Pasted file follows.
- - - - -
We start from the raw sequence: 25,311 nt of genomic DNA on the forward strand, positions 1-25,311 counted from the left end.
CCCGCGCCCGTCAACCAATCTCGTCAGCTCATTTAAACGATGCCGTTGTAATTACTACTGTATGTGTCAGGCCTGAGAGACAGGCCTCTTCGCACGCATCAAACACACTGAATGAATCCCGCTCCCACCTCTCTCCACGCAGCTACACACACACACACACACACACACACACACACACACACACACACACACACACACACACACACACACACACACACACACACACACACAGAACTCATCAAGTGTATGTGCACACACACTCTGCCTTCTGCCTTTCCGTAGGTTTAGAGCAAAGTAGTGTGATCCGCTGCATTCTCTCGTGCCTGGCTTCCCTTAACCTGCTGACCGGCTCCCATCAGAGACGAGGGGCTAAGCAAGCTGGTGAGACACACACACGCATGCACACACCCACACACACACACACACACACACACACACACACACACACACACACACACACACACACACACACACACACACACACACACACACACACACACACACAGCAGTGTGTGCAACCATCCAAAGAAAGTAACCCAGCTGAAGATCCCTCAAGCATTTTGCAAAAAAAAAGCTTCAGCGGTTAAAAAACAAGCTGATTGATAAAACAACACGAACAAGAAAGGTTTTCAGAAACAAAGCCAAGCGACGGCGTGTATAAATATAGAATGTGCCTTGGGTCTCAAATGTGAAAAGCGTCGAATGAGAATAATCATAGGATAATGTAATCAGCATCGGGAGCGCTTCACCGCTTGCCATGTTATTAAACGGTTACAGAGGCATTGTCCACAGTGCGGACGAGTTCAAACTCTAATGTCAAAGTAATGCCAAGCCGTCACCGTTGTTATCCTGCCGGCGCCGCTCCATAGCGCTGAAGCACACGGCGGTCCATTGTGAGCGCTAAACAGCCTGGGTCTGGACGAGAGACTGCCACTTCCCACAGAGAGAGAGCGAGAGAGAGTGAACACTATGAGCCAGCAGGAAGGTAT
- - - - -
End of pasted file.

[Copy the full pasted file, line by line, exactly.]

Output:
We start from the raw sequence: 25,311 nt of genomic DNA on the forward strand, positions 1-25,311 counted from the left end.
CCCGCGCCCGTCAACCAATCTCGTCAGCTCATTTAAACGATGCCGTTGTAATTACTACTGTATGTGTCAGGCCTGAGAGACAGGCCTCTTCGCACGCATCAAACACACTGAATGAATCCCGCTCCCACCTCTCTCCACGCAGCTACACACACACACACACACACACACACACACACACACACACACACACACACACACACACACACACACACACACACACACACACACACAGAACTCATCAAGTGTATGTGCACACACACTCTGCCTTCTGCCTTTCCGTAGGTTTAGAGCAAAGTAGTGTGATCCGCTGCATTCTCTCGTGCCTGGCTTCCCTTAACCTGCTGACCGGCTCCCATCAGAGACGAGGGGCTAAGCAAGCTGGTGAGACACACACACGCATGCACACACCCACACACACACACACACACACACACACACACACACACACACACACACACACACACACACACACACACACACACACACACACACACACACACACACAGCAGTGTGTGCAACCATCCAAAGAAAGTAACCCAGCTGAAGATCCCTCAAGCATTTTGCAAAAAAAAAGCTTCAGCGGTTAAAAAACAAGCTGATTGATAAAACAACACGAACAAGAAAGGTTTTCAGAAACAAAGCCAAGCGACGGCGTGTATAAATATAGAATGTGCCTTGGGTCTCAAATGTGAAAAGCGTCGAATGAGAATAATCATAGGATAATGTAATCAGCATCGGGAGCGCTTCACCGCTTGCCATGTTATTAAACGGTTACAGAGGCATTGTCCACAGTGCGGACGAGTTCAAACTCTAATGTCAAAGTAATGCCAAGCCGTCACCGTTGTTATCCTGCCGGCGCCGCTCCATAGCGCTGAAGCACACGGCGGTCCATTGTGAGCGCTAAACAGCCTGGGTCTGGACGAGAGACTGCCACTTCCCACAGAGAGAGAGCGAGAGAGAGTGAACACTATGAGCCAGCAGGAAGGTAT